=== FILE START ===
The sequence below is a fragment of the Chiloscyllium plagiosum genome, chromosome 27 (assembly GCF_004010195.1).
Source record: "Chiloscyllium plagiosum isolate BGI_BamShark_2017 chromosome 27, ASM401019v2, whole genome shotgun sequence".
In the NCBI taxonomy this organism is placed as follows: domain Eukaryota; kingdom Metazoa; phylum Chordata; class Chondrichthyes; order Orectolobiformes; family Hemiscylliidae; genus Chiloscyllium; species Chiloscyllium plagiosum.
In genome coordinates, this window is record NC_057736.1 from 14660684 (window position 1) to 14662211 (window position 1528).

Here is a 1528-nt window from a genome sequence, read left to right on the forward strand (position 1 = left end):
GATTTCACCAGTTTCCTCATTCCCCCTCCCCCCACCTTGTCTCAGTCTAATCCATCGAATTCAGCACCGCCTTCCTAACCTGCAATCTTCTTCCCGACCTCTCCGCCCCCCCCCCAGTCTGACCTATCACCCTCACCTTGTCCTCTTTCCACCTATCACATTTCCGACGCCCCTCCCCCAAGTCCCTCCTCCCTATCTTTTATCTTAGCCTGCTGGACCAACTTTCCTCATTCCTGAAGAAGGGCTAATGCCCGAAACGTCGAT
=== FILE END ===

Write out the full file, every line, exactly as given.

The sequence below is a fragment of the Chiloscyllium plagiosum genome, chromosome 27 (assembly GCF_004010195.1).
Source record: "Chiloscyllium plagiosum isolate BGI_BamShark_2017 chromosome 27, ASM401019v2, whole genome shotgun sequence".
In the NCBI taxonomy this organism is placed as follows: domain Eukaryota; kingdom Metazoa; phylum Chordata; class Chondrichthyes; order Orectolobiformes; family Hemiscylliidae; genus Chiloscyllium; species Chiloscyllium plagiosum.
In genome coordinates, this window is record NC_057736.1 from 14660684 (window position 1) to 14662211 (window position 1528).

Here is a 1528-nt window from a genome sequence, read left to right on the forward strand (position 1 = left end):
GATTTCACCAGTTTCCTCATTCCCCCTCCCCCCACCTTGTCTCAGTCTAATCCATCGAATTCAGCACCGCCTTCCTAACCTGCAATCTTCTTCCCGACCTCTCCGCCCCCCCCCCAGTCTGACCTATCACCCTCACCTTGTCCTCTTTCCACCTATCACATTTCCGACGCCCCTCCCCCAAGTCCCTCCTCCCTATCTTTTATCTTAGCCTGCTGGACCAACTTTCCTCATTCCTGAAGAAGGGCTAATGCCCGAAACGTCGAT